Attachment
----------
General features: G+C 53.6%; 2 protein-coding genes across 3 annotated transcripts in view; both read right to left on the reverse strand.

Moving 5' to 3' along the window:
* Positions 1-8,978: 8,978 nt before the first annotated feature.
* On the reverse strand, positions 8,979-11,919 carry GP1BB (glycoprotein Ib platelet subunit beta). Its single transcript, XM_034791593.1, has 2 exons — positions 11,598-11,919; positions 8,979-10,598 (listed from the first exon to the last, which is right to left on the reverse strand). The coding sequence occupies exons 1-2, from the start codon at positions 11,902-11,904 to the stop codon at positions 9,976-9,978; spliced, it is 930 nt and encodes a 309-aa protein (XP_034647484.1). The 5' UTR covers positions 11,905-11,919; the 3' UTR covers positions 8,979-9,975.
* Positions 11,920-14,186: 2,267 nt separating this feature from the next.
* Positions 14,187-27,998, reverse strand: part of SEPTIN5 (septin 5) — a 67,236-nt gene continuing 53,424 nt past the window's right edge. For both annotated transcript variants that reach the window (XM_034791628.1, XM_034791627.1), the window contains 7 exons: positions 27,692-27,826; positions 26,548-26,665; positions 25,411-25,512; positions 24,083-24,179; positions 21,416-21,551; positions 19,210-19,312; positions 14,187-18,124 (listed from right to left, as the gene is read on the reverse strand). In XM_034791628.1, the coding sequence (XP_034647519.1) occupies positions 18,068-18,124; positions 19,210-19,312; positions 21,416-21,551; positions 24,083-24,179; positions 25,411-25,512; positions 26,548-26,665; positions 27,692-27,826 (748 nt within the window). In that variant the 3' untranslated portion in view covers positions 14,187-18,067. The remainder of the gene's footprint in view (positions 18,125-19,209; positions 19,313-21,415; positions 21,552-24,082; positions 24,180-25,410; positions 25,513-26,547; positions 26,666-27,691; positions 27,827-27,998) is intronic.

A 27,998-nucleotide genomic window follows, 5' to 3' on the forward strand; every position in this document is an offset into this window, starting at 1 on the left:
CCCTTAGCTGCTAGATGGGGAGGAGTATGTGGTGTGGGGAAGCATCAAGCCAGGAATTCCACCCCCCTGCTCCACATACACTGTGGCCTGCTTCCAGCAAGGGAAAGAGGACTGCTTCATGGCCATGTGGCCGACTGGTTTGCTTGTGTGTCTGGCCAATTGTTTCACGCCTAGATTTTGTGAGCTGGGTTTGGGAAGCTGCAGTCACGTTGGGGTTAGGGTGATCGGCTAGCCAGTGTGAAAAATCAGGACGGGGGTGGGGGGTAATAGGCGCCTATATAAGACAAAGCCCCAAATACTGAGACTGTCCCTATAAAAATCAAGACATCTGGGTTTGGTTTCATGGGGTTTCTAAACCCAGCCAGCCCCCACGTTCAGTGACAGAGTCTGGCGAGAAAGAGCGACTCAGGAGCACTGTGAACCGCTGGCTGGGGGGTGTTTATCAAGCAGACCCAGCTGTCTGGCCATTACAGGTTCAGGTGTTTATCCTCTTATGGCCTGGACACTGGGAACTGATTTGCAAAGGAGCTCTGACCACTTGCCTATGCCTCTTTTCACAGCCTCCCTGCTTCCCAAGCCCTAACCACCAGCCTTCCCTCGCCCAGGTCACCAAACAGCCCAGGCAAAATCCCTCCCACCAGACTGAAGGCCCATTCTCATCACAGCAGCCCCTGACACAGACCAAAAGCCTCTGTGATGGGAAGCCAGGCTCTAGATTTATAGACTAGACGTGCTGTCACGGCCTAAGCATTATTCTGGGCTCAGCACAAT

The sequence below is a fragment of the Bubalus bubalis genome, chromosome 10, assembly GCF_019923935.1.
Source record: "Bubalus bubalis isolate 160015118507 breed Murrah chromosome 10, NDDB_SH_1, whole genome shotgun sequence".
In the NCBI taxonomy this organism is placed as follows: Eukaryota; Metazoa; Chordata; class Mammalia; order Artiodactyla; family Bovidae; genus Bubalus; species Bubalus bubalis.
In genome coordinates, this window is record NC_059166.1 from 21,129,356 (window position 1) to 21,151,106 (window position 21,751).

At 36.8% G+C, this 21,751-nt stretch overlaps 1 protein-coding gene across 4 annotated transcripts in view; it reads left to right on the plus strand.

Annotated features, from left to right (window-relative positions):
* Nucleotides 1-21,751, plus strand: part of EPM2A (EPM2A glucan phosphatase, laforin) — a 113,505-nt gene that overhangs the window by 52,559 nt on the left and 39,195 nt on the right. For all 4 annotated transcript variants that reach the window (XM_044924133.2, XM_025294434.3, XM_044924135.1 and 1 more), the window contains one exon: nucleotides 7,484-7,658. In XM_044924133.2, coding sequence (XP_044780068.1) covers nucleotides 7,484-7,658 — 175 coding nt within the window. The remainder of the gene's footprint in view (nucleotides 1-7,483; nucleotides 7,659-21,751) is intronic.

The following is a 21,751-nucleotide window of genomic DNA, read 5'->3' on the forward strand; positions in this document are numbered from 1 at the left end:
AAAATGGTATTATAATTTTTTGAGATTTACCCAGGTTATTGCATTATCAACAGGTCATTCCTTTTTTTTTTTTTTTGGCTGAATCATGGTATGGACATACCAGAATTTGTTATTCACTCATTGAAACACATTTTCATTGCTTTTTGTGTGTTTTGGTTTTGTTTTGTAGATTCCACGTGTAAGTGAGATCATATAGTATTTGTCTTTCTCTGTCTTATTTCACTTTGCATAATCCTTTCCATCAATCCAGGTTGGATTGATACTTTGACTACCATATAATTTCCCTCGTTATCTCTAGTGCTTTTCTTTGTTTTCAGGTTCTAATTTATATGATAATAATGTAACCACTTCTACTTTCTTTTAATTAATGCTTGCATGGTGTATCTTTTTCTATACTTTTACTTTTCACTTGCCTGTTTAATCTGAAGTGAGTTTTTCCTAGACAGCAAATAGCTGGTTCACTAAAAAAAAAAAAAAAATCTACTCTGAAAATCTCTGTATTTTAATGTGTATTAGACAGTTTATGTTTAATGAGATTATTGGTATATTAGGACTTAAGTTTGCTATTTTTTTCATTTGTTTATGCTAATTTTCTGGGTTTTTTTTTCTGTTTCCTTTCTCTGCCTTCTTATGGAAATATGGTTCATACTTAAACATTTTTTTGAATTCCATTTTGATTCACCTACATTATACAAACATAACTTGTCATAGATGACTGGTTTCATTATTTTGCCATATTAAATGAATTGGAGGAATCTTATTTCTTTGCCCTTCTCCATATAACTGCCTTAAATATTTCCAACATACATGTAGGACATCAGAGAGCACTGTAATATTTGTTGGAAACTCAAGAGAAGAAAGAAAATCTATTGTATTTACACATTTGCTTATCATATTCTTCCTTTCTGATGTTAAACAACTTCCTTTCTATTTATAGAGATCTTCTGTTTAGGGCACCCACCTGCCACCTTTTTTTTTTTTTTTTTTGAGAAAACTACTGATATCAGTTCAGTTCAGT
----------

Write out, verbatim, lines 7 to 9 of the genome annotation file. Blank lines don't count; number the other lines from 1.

A 27,998-nucleotide genomic window follows, 5' to 3' on the forward strand; every position in this document is an offset into this window, starting at 1 on the left:
CCCTTAGCTGCTAGATGGGGAGGAGTATGTGGTGTGGGGAAGCATCAAGCCAGGAATTCCACCCCCCTGCTCCACATACACTGTGGCCTGCTTCCAGCAAGGGAAAGAGGACTGCTTCATGGCCATGTGGCCGACTGGTTTGCTTGTGTGTCTGGCCAATTGTTTCACGCCTAGATTTTGTGAGCTGGGTTTGGGAAGCTGCAGTCACGTTGGGGTTAGGGTGATCGGCTAGCCAGTGTGAAAAATCAGGACGGGGGTGGGGGGTAATAGGCGCCTATATAAGACAAAGCCCCAAATACTGAGACTGTCCCTATAAAAATCAAGACATCTGGGTTTGGTTTCATGGGGTTTCTAAACCCAGCCAGCCCCCACGTTCAGTGACAGAGTCTGGCGAGAAAGAGCGACTCAGGAGCACTGTGAACCGCTGGCTGGGGGGTGTTTATCAAGCAGACCCAGCTGTCTGGCCATTACAGGTTCAGGTGTTTATCCTCTTATGGCCTGGACACTGGGAACTGATTTGCAAAGGAGCTCTGACCACTTGCCTATGCCTCTTTTCACAGCCTCCCTGCTTCCCAAGCCCTAACCACCAGCCTTCCCTCGCCCAGGTCACCAAACAGCCCAGGCAAAATCCCTCCCACCAGACTGAAGGCCCATTCTCATCACAGCAGCCCCTGACACAGACCAAAAGCCTCTGTGATGGGAAGCCAGGCTCTAGATTTATAGACTAGACGTGCTGTCACGGCCTAAGCATTATTCTGGGCTCAGCACAAT

The sequence below is a fragment of the Bubalus bubalis genome, chromosome 10, assembly GCF_019923935.1.